I'm a consultant pharmacist who manages peoples medications in both Nursing Homes and in the community, especially when they move from hospital to home. My main goal to is to prevent hospitalization, prevent adverse drug events, and reduce medication use.
The cost of medications keeps rising at astronomical rates. Drug companies are raising their prices up to 2000% plus. Insurance companies are then forced to raise their rates and you get stuck with the bill. And if that isn’t enough we now have clinical trials that support combination medication regimens as more effective. The latest coming from the Wall Street Journal article on combination drug therapies for cancer. Drug manufacturers are co-marketing these combinations. Many regimens run in the six digit range.
Healthcare has become a business and the government is not doing a lot to curtail it, so isn’t it about time that we focus on prevention? Lets take a good look at a few countries and their cultures. What is it about their lifestyle that leads to good health? Sardinia, Italy; Ikaria, Greece; Okinawa, Japan; Loma Linda, California; Nicoya Peninsula, Costa Rica are a few that have the oldest and healthiest people.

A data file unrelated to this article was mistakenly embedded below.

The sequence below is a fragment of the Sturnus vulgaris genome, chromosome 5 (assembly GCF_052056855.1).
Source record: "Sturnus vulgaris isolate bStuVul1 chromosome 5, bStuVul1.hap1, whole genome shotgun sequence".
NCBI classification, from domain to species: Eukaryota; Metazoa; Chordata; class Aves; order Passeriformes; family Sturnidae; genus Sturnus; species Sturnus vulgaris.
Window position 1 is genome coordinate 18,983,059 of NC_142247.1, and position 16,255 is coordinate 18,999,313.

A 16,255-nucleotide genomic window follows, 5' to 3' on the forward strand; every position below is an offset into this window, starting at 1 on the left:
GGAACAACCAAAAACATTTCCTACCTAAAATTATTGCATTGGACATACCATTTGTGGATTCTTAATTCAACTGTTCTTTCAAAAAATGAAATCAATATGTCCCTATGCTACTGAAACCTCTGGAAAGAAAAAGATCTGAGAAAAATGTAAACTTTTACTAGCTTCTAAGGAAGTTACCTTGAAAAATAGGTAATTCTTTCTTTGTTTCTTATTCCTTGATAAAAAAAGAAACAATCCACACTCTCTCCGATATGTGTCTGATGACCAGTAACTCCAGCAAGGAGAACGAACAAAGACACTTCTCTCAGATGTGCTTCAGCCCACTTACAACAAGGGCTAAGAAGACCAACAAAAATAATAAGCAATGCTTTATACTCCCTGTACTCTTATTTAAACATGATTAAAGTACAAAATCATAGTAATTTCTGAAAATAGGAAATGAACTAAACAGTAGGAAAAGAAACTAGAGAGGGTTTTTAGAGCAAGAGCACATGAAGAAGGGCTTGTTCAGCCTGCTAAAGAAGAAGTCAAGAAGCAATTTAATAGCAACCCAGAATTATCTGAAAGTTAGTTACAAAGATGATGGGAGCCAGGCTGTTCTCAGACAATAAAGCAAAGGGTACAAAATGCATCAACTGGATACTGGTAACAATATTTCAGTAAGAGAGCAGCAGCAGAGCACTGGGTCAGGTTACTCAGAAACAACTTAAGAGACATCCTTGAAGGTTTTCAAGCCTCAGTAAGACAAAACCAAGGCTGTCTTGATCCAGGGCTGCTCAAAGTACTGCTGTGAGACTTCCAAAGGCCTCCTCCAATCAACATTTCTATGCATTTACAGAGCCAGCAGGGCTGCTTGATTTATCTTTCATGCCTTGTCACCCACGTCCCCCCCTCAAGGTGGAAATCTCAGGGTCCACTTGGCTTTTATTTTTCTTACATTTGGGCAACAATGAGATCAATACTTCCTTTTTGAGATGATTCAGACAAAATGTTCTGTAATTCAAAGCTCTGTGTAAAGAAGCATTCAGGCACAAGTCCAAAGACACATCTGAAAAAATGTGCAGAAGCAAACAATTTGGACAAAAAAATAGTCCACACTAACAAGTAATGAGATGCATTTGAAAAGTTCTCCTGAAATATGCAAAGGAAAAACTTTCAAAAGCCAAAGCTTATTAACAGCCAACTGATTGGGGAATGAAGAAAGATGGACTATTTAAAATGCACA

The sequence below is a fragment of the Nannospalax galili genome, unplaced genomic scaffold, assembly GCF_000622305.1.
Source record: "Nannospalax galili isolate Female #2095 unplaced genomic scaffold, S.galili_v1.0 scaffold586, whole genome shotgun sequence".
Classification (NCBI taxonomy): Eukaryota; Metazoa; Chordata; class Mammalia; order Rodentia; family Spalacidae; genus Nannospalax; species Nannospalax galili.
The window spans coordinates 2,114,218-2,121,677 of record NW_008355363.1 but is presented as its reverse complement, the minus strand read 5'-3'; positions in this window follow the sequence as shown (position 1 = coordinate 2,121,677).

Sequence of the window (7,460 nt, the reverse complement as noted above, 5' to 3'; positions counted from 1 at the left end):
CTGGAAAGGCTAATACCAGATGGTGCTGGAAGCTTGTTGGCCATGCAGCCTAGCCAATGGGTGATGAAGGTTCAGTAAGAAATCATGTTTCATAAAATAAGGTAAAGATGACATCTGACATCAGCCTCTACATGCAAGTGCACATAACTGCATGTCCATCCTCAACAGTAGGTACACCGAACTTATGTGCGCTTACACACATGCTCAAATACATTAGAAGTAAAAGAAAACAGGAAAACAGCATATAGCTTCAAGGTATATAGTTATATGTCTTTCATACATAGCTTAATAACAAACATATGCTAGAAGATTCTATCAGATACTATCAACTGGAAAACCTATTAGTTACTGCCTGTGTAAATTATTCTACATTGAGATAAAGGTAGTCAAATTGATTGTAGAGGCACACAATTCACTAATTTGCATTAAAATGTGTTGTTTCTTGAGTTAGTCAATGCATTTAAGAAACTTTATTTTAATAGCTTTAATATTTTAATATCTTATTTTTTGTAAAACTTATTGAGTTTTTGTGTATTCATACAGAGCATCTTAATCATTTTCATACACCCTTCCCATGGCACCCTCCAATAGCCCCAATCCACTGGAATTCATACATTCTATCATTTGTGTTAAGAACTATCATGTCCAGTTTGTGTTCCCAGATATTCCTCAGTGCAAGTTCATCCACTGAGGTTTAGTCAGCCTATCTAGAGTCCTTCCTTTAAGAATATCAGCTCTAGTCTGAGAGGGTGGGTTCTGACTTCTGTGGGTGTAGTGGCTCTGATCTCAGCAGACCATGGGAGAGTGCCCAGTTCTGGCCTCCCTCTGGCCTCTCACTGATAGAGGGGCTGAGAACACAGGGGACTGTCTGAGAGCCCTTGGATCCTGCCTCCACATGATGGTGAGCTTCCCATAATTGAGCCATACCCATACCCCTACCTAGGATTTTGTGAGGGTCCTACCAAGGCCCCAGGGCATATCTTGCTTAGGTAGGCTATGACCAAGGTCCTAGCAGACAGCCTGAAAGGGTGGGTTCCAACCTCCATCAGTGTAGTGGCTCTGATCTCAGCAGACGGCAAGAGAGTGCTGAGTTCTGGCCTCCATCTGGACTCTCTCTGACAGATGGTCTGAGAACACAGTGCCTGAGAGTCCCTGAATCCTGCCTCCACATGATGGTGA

What habits do we need to change? How do we change them?
Answering these questions will lead us down the path to good health. It may take more effort and time but it would cost a lot less. It is up to each and every one of us to change the business of healthcare.
According to the medical examiner’s report, the autopsy found that the pop star Prince died of an overdose of the opioid fentanyl. As we find ourselves amidst an opioid overdose epidemic, we need to question our approach to pain treatment.
For many years, we were taught to see pain as the 5th vital sign, (with blood pressure, temperature, pulse and respiration being the other four). I can’t help but wonder if we overdid it. No one should live with pain, but pain is perceived differently by everyone. While some people have a high pain tolerance and can get by with non-pharmacological interventions, others need medical interventions. Do we assess pain tolerance? Commonly, we ask the patient to assess the pain themselves by pointing to a face on a wall chart that matches how they feel. So if we are not assessing pain tolerance how do we prescribe a pain regimen? How do we determine what tapering schedule is adequate? Do we have a tapering protocol based on specific pain states?
The DEA and CDC among many organizations are implementing programs to help combat the opioid overdose epidemic by calling in many healthcare professionals. What about psychologist and the use of mental health to assist in the treatment of pain? Can this be a piece of the puzzle?
According to the DEA there were 2000 opioid deaths since the pop stars death. Regardless of how many interventions we implement, we can all agree that urgency is paramount.